Car insurance premiums are determined by a range of factors, including your age, ZIP code, driving history, credit score, and the type of car you drive. Most insurance companies offer lower rates to cars that have safety features, like anti-theft devices or blind-spot detection.
These safety features may already be installed in many newer cars, and if you have an older car or a model that doesn't come with the upgrades, you may be able to install certain upgrades or add-ons yourself. But the car insurance discounts you get from safety features may not be worth the cost of outfitting your car with extra technology.
Do safety features lower car insurance?
It's common for insurance companies to offer discounts and lower premiums to cars with certain safety features that can help you avoid accidents. Most companies allow you to save money for features like:
GPS tracking devices
Daytime running lights
Electronic stability control and anti-skid technology
Motion-sensing mirrors or bumpers
Of these, insurance companies most frequently offer discounts for anti-theft technology and anti-lock brakes (which are standard in all newer cars). Based on a comparison of the discounts offered by the largest insurance companies in the country, five offer discounts for cars that have anti-theft systems and four for anti-lock brakes.
How much can safety devices save you on car insurance?
The amount that you can save with safety features depends on your insurance company. For example, while half of the largest insurance companies offer discounts for anti-theft systems, GEICO offers to lower your insurance premiums by up to 23% if your car has anti-theft technology — which is high compared to other companies.
However, while companies offer discounts for certain safety features, these add-ons don't always lower what you pay for car insurance. In fact, depending on how advanced the technology in your car is, your policy may actually get more expensive.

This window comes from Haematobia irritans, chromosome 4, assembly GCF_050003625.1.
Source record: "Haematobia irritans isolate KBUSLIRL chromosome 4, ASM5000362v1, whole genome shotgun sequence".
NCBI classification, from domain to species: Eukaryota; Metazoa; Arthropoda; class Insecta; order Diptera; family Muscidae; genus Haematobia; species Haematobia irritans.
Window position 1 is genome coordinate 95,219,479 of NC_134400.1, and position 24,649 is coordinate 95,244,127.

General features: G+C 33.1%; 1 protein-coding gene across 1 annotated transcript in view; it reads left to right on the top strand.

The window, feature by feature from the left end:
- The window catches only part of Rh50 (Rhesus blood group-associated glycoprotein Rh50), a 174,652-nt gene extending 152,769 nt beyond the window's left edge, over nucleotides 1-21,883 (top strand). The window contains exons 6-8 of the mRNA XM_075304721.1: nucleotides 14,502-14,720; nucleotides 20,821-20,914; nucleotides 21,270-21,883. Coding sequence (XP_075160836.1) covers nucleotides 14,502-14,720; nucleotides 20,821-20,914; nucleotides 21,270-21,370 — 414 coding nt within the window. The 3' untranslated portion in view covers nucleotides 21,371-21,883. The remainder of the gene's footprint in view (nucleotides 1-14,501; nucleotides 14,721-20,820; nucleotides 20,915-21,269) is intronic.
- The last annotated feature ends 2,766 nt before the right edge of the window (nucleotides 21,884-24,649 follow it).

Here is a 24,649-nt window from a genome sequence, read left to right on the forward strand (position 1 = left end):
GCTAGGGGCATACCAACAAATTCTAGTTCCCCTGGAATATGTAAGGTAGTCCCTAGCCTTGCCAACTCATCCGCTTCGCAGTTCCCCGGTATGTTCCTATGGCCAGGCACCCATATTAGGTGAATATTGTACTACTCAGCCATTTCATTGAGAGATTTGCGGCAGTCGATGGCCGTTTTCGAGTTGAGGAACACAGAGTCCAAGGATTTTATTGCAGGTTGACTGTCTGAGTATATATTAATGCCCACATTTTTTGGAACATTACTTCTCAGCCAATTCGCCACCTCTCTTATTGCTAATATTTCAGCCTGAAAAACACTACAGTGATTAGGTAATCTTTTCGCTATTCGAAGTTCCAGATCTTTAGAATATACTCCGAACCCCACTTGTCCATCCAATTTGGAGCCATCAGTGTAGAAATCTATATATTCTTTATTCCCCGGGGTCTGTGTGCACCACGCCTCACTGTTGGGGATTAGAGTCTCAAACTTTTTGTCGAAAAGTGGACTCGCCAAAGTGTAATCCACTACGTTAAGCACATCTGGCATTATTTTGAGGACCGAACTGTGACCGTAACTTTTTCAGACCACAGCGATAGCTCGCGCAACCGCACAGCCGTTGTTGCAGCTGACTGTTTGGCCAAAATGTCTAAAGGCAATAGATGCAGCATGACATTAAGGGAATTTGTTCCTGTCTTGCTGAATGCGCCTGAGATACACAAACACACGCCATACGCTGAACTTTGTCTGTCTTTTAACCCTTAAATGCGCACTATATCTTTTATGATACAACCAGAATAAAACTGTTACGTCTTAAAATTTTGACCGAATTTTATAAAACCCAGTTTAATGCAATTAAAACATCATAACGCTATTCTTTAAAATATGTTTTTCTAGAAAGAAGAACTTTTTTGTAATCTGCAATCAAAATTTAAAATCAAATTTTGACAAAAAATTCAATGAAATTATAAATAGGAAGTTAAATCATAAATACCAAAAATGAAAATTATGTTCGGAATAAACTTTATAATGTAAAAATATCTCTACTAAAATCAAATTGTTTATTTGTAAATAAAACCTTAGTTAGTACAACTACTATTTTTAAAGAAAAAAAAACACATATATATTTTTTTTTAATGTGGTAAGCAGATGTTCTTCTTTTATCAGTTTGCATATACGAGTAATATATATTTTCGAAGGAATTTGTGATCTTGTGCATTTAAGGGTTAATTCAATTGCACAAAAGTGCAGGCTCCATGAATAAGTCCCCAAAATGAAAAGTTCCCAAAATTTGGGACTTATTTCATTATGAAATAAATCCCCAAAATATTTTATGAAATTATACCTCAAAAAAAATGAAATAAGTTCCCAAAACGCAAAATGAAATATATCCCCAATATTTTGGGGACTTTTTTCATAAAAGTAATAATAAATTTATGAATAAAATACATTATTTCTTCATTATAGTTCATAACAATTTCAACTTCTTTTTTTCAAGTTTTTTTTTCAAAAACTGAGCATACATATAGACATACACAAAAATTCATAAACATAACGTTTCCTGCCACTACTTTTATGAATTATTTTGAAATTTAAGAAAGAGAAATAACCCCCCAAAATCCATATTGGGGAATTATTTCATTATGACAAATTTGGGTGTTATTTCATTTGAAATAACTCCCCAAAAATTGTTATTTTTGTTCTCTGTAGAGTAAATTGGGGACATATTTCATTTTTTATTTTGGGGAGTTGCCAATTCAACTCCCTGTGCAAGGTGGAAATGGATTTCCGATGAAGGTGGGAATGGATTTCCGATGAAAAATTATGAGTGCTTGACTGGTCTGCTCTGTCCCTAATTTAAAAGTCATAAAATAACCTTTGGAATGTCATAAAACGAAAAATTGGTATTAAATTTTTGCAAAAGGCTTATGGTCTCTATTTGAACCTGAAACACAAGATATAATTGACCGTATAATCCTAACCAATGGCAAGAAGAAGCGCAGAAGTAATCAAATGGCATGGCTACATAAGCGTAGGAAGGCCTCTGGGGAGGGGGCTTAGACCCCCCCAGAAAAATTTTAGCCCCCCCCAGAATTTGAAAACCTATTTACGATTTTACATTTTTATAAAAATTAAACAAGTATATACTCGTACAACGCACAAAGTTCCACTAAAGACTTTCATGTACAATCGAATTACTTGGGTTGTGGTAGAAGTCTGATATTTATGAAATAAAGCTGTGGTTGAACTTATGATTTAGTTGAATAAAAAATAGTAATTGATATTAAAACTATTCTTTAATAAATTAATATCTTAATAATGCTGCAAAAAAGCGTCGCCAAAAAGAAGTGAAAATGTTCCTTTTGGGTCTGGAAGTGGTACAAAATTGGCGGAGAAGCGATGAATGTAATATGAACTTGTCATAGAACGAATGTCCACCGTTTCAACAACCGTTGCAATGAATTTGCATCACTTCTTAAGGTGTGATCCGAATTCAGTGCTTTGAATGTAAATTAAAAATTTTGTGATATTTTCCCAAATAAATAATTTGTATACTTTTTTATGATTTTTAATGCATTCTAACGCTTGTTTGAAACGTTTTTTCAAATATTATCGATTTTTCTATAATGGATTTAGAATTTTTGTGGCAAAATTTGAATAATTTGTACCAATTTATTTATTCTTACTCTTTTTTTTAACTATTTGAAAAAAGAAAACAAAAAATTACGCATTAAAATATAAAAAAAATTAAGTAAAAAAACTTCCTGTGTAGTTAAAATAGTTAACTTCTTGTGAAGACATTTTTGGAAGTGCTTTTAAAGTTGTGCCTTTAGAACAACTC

This is because your car will cost more to repair or replace if it's fully equipped with expensive safety features. Compared to low-tech headlights and cars that don't have motion-sensing abilities, newer models with high-tech headlights, bumpers and mirrors will cost more to fix or replace if they’re damaged in a crash.
Because of the price increase for insuring high-tech cars, loading up on certain new safety features may actually cost you more over time than the amount it would save you. For some drivers however, the promise of a safer car is worth it, even if it comes at an added cost.
Other ways to lower your auto insurance premium
While adding anti-theft or safety features to your car isn't the best or most efficient way to lower your insurance costs, there are lots of other ways to save on costs.
You should still make sure you're aware of any discounts for your car's existing safety features your insurance provider offers, then consider:
Signing up for a telematics program: A telematics program, also called usage-based insurance, tracks your driving and awards savings based on good habits. Most major insurance companies offer these programs, that track your driving through a smartphone app or a plug-in device in your car — and savings can be significant.
Increasing your deductible: When you increase your car insurance deductibles — the amount that's taken out from a comprehensive or collision damage claim — you can lower what you pay for insurance. Higher deductibles show companies that you're unlikely to make a claim, except for after serious, expensive accidents.
Bundling your coverage: One of the most valuable discounts that nearly every company offers is the ability to save when you bundle your home and auto policies together. If you have homeowners (or renters) insurance, think about getting an auto policy from that same company.
If you still feel that you’re paying too much for car insurance, the best way to make sure you get the cheapest quotes in your area is by shopping around for coverage from companies near you. It's common for companies to offer discounts for switching from another insurer, too.